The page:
In January 2011, the center received a grant from the Templeton Foundation to create a Religious Freedom Project.16 Led by the Center’s Thomas Farr and Timothy Shah, the project seeks to advance the study of religious freedom as an interdisciplinary field. A series of conferences and publications are planned to examine the significance of religious freedom for efforts to advance human rights, democracy, and economic and social development.

Washington Post

On Faith17 is an online partnership between the center and the Washington Post featuring faculty blogs on issues pertaining to the intersection of religion, politics, and society. In July 2007, the Berkley Center partnered with On Faith to provide the Muslims Speak Out Forum, featuring some of the Islamic world's most influential leaders, including Ali Gomaa, Mustafa Ceric, Gus Dur, Mohammad Fadlallah and others. Non-Muslim participants included John Esposito, Kofi Annan, Jimmy Carter, Paul Heck, Jon Meacham, and Sally Quinn.18

Programs

The Berkley Center has seven major areas of academic research, each led by a member of the Berkley Center's faculty. The Religion and Ethics in World Politics Program,19 led by Berkley Center Director Thomas Banchoff, examines the political and policy significance of religion and ethics, with an emphasis on democratic institutions and value conflict. The Program in Globalization, Religions, and the Secular,20 led by José Casanova, brings together scholars across disciplines to explore questions related to the intersection between globalization and the resurgence of public religion. The Religion, Conflict, and Peace Program,21 led by Eric Patterson, examines the intersection of religion with other cultural, social, and political factors in the generation and resolution of conflict. The Program on The Church and Interreligious Dialogue,22 led by Chester Gillis, examines the Catholic Church’s interaction with other religious traditions as well as the challenges posed by increasing cultural and religious pluralism worldwide. The Program in Law, Religion, and Values,23 led by Berkley Center Associate Director Michael Kessler, is dedicated to the investigation of how religion and values legitimate, shape, and conflict with global political, cultural, and legal systems in transnational and comparative perspective. The Religion and Global Development Program,24 led by Katherine Marshall, tracks the engagement of religious communities around global policy challenges and brings together stakeholders to examine best practices and advance collaboration. The Program in Religious and U.S. Foreign Policy,25 led by Thomas Farr, explores the role of religion in U.S. foreign policy, with special attention to issues of human rights and international religious freedom.

Notes

  1. ^ "About Us | Berkley Center for Religion, Peace, and World Affairs | Georgetown University". Berkleycenter.georgetown.edu. Retrieved 2012-02-04. 
  2. ^ Pamela Constable, Washington Post, April 11, 2007, http://www.washingtonpost.com/wp-dyn/content/article/2007/04/10/AR2007041001509.html.
  3. ^ "Oxford University Press: Democracy and the New Religious Pluralism: Thomas Banchoff". Us.oup.com. Retrieved 2012-02-04. 
  4. ^ "Oxford University Press: Religion and the Global Politics of Human Rights: Thomas Banchoff". Oup.com. Retrieved 2012-02-04.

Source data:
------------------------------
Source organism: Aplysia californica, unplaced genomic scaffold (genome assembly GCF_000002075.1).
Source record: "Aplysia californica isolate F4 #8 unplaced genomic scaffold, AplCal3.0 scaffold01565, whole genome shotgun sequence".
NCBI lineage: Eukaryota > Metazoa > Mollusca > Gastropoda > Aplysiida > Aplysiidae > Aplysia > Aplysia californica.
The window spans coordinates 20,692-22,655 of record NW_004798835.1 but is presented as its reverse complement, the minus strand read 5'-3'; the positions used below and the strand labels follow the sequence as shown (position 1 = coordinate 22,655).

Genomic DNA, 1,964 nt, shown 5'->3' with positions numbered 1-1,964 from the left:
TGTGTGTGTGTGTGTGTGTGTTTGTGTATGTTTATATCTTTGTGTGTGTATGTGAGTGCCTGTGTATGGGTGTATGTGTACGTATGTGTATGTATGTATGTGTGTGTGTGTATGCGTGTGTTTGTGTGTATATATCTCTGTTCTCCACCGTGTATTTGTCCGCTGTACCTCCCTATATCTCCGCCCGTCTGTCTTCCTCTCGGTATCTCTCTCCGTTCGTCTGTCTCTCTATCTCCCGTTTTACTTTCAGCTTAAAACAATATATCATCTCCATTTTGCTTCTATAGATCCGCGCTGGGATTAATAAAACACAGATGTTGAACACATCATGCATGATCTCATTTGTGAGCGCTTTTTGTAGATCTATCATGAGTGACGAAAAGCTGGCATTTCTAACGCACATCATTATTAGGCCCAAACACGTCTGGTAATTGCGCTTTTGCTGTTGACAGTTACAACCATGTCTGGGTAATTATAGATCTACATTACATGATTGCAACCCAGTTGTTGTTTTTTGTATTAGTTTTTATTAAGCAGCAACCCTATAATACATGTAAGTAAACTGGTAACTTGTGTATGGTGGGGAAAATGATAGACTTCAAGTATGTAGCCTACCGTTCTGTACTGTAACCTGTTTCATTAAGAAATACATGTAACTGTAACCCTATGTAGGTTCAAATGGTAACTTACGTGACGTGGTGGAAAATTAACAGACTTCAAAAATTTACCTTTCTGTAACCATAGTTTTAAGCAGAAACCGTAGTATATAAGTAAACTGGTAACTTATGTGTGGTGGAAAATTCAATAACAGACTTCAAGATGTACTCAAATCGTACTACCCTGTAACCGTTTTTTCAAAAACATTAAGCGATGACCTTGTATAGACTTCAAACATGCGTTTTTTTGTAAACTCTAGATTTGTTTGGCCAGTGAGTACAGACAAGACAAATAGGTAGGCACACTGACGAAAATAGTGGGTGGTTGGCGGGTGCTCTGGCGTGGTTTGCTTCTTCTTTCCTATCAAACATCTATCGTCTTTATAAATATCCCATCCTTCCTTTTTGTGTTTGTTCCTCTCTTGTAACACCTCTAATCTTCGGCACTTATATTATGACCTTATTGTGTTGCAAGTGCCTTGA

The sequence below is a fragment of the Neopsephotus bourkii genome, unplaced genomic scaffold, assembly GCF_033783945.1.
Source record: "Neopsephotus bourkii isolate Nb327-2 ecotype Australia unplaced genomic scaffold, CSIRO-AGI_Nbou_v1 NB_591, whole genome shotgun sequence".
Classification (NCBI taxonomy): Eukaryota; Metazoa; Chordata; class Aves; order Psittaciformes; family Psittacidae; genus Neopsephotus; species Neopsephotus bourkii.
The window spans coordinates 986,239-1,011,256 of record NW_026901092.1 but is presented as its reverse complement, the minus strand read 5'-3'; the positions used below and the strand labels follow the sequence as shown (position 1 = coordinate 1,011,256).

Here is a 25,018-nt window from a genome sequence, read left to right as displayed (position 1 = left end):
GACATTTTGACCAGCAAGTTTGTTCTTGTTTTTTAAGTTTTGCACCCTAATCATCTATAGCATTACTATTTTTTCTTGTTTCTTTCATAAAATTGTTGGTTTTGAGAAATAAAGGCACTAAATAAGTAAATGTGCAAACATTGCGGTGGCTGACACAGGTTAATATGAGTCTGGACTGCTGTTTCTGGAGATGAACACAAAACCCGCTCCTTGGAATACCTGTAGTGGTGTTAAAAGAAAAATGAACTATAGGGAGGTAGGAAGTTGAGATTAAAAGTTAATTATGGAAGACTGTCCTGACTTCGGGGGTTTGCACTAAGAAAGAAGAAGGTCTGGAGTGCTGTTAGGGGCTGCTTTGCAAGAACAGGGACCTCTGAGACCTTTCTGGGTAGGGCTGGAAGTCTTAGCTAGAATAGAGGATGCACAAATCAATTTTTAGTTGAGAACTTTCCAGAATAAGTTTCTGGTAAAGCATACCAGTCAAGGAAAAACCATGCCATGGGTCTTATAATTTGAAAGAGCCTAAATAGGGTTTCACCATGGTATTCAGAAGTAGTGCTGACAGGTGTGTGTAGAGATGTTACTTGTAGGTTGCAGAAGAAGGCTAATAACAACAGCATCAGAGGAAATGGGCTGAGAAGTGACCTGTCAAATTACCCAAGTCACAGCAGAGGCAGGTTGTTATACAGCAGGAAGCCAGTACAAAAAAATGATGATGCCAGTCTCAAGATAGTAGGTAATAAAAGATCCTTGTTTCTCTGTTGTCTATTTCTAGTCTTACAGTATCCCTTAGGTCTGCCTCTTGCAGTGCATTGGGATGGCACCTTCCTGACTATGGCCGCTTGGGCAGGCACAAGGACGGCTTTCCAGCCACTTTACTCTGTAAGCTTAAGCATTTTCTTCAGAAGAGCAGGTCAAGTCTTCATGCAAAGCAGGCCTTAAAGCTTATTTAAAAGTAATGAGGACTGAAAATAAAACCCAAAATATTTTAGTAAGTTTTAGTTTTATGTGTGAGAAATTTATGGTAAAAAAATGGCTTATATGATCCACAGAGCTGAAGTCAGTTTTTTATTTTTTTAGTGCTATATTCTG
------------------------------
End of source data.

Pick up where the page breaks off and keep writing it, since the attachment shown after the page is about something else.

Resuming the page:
5. ^ "Berkley Center for Religion, Peace, and World Affairs | Georgetown University". Berkleycenter.georgetown.edu. Retrieved 2012-02-04. 
  6. ^ "Doyle Undergraduate Initiatives | Berkley Center for Religion, Peace, and World Affairs | Georgetown University". Berkleycenter.georgetown.edu. Retrieved 2012-02-04. 
  7. ^ "Undergraduate Fellows Seminars | Berkley Center for Religion, Peace, and World Affairs | Georgetown University". Berkleycenter.georgetown.edu. 2008-01-30. Retrieved 2012-02-04. 
  8. ^ "Junior Year Abroad Network | Berkley Center for Religion, Peace, and World Affairs | Georgetown University". Berkleycenter.georgetown.edu. Retrieved 2012-02-04. 
  9. ^ "Undergraduate Learning and Interreligious Understanding Survey | Berkley Center for Religion, Peace, and World Affairs | Georgetown University". Berkleycenter.georgetown.edu. Retrieved 2012-02-04. 
  10. ^ "Religion, Ethics, and World Affairs Certificate | Berkley Center for Religion, Peace, and World Affairs | Georgetown University". Berkleycenter.georgetown.edu. Retrieved 2012-02-04. 
  11. ^ "Education and Social Justice Project | Berkley Center for Religion, Peace, and World Affairs | Georgetown University". Berkleycenter.georgetown.edu. Retrieved 2012-02-04. 
  12. ^ "World Faiths Development Dialogue | World Faiths Development Dialogue | Berkley Center for Religion, Peace, and World Affairs | Georgetown University". Berkleycenter.georgetown.edu. Retrieved 2012-02-04. 
  13. ^ "The Henry Luce Foundation". Hluce.org. Retrieved 2012-02-04. 
  14. ^ [1]dead link
  15. ^ "Complete.r4" (PDF). Retrieved 2012-02-04. 
  16. ^ "Religious Freedom Project | Berkley Center for Religion, Peace, and World Affairs | Georgetown University". Berkleycenter.georgetown.edu. Retrieved 2012-02-04. 
  17. ^ http://www.washingtonpost.com/blogs/georgetown-on-faith Georgetown/On
  18. ^ "'On Faith' Hosts Online Dialogue With Muslim Leaders About Terrorism and Human Rights". Prnewswire.co.uk. 2007-07-19. Retrieved 2012-02-04. 
  19. ^ "Religion and Ethics in World Politics | Berkley Center for Religion, Peace, and World Affairs | Georgetown University". Berkleycenter.georgetown.edu. Retrieved 2012-02-04. 
  20. ^ "Globalization, Religions, and the Secular | Berkley Center for Religion, Peace, and World Affairs | Georgetown University". Berkleycenter.georgetown.edu. Retrieved 2012-02-04. 
  21. ^ "Religion, Conflict, and Peace | Berkley Center for Religion, Peace, and World Affairs | Georgetown University". Berkleycenter.georgetown.edu. Retrieved 2012-02-04. 
  22. ^ "The Church and Interreligious Dialogue | Berkley Center for Religion, Peace, and World Affairs | Georgetown University". Berkleycenter.georgetown.edu. Retrieved 2012-02-04. 
  23. ^ "Law, Religion, and Values | Berkley Center for Religion, Peace, and World Affairs | Georgetown University". Berkleycenter.georgetown.edu. Retrieved 2012-02-04. 
  24. ^ "Religion and Global Development | Berkley Center for Religion, Peace, and World Affairs | Georgetown University". Berkleycenter.georgetown.edu. Retrieved 2012-02-04. 
  25. ^ "Religion and US Foreign Policy | Berkley Center for Religion, Peace, and World Affairs | Georgetown University". Berkleycenter.georgetown.edu. Retrieved 2012-02-04.